The Executive Government in Australia is defined by Chapter 2 of the Constitution.
According to the Constitution, the executive power of the Commonwealth is vested in the Queen and is exercisable by the Governor-General.
The Governor-General is provided with an Executive Council to advise him in the government of the Commonwealth. According to Section 64, the executive councillors hold office at the pleasure of the Governor-General.
In practice, the Governor-General simply acts on the advice of the ministers of the day who comprise the Executive Council, although on one notable occasion in 1975 this did not occur and the Whitlam Government was dismissed.
In practice, the executive power is exercised by the ministers in the government. These ministers are chosen by a Prime Minister who is the leader of the party or parties that command a majority in the House of Representatives, the lower house.
The Constitution makes no mention of a Cabinet as such, although it does refer to the Governor-General’s advisers and ministers of State. Much of the operation of the Cabinet derives from conventions that have developed over time and which arose from the British Westminster system of government.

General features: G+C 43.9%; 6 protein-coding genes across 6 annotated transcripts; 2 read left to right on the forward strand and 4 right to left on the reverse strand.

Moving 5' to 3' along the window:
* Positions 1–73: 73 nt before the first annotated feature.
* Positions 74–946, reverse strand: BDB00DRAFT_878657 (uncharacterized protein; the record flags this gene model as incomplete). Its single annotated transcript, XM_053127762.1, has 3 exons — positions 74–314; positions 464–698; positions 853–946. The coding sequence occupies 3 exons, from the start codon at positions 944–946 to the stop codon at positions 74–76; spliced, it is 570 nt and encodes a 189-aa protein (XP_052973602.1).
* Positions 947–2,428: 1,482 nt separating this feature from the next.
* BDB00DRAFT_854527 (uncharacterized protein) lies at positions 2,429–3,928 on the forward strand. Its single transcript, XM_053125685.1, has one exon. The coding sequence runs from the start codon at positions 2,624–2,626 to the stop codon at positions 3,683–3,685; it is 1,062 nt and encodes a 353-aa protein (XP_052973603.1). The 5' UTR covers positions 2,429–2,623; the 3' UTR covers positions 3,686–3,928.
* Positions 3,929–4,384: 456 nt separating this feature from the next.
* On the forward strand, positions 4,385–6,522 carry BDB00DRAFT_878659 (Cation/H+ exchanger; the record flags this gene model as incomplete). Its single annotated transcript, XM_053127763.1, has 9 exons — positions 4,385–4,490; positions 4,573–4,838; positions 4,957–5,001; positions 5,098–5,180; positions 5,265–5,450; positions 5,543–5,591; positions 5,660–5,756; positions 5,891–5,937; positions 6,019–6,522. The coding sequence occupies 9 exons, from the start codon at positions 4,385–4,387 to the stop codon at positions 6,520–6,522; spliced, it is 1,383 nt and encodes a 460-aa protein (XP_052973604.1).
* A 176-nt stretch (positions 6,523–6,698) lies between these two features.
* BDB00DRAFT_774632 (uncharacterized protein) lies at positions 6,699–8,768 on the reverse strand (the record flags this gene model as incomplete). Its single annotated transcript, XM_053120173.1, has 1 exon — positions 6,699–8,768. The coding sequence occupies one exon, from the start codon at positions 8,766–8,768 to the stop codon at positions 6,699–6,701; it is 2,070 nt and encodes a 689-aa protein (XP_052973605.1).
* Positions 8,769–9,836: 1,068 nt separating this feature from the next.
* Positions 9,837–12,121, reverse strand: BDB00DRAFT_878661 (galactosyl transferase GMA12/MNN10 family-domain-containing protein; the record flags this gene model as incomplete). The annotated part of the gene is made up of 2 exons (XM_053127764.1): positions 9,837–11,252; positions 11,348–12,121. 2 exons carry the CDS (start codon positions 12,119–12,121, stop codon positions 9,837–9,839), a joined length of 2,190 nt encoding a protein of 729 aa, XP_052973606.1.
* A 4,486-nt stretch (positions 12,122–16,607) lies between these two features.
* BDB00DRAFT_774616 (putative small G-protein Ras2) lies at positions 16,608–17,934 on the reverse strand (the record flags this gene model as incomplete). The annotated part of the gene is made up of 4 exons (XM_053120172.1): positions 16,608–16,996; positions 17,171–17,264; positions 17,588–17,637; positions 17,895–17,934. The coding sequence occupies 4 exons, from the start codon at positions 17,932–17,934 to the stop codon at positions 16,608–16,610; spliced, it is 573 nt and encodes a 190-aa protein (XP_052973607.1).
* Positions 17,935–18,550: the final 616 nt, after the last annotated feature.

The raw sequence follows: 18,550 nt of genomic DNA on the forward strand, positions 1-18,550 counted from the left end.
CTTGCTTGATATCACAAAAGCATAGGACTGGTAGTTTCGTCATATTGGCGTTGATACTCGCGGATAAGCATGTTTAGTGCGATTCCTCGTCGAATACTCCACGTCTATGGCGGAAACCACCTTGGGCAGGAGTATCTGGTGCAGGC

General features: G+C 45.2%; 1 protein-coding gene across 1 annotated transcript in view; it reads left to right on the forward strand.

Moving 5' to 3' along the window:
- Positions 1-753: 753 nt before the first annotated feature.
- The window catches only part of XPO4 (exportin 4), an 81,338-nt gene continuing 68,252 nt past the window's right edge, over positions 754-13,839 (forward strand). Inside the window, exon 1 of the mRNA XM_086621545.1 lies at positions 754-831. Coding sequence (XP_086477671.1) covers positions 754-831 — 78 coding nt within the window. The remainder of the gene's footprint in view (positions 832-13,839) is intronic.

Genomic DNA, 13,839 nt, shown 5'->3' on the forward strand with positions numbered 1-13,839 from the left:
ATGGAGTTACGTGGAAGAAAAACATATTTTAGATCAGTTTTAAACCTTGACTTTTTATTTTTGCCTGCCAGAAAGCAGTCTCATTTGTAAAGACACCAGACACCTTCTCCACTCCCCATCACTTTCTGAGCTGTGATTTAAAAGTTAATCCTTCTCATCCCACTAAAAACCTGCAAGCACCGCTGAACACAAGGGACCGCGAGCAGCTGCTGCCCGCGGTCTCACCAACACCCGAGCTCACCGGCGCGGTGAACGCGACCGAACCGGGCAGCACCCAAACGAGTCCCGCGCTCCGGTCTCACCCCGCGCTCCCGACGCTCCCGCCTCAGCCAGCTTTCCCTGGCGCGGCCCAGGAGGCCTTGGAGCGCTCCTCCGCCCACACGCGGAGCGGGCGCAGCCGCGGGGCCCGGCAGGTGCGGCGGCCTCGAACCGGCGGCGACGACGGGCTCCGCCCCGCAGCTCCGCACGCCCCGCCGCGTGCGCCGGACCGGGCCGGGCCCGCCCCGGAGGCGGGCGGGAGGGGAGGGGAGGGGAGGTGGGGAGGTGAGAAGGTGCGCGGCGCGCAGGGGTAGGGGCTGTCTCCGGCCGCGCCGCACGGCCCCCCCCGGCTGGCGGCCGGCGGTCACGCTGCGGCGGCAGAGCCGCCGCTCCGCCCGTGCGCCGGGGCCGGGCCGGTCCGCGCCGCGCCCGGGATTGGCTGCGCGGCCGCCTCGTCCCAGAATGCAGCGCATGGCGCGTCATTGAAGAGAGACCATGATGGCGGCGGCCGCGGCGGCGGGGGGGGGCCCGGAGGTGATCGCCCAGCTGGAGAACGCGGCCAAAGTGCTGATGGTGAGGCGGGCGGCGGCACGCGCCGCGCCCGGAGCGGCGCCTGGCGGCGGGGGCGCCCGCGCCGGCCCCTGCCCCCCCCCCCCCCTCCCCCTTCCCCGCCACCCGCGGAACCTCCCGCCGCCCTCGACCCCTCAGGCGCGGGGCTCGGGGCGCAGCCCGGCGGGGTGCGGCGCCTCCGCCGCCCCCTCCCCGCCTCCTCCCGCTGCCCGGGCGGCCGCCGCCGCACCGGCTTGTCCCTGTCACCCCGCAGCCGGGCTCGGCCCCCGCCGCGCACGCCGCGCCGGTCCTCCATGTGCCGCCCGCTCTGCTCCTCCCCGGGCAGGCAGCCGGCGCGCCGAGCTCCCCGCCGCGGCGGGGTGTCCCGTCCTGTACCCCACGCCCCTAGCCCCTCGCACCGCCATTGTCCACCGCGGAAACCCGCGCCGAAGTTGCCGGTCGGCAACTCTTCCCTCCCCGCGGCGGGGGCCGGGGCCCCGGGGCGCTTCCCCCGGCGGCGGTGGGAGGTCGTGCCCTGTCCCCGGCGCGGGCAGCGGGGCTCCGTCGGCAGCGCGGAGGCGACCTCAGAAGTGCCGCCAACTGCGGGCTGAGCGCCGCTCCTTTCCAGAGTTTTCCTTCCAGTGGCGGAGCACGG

The most important principles of Cabinet Government require the ministers to speak collectively with one voice and to accept responsibility for the actions of their departments.
The ministers are divided into two groups, with the most senior ministers taking responsibility for the major areas of government policy, such as Treasury, Defence, Foreign Affairs, Health, etc. These ministers comprise the Cabinet and are led by the Prime Minister.
There are 18 members of the Howard Cabinet, with a further 13 ministers making up what is often referred to as the outer ministry. All members of the ministry and cabinet must be members of parliament and may come from either the House of Representatives or the Senate.
Ministers act as the political heads of government departments and are responsible for the administration of those departments, as well as the development and implementation of government policy. The ministers are bound by conventions of collective and individual ministerial responsibility.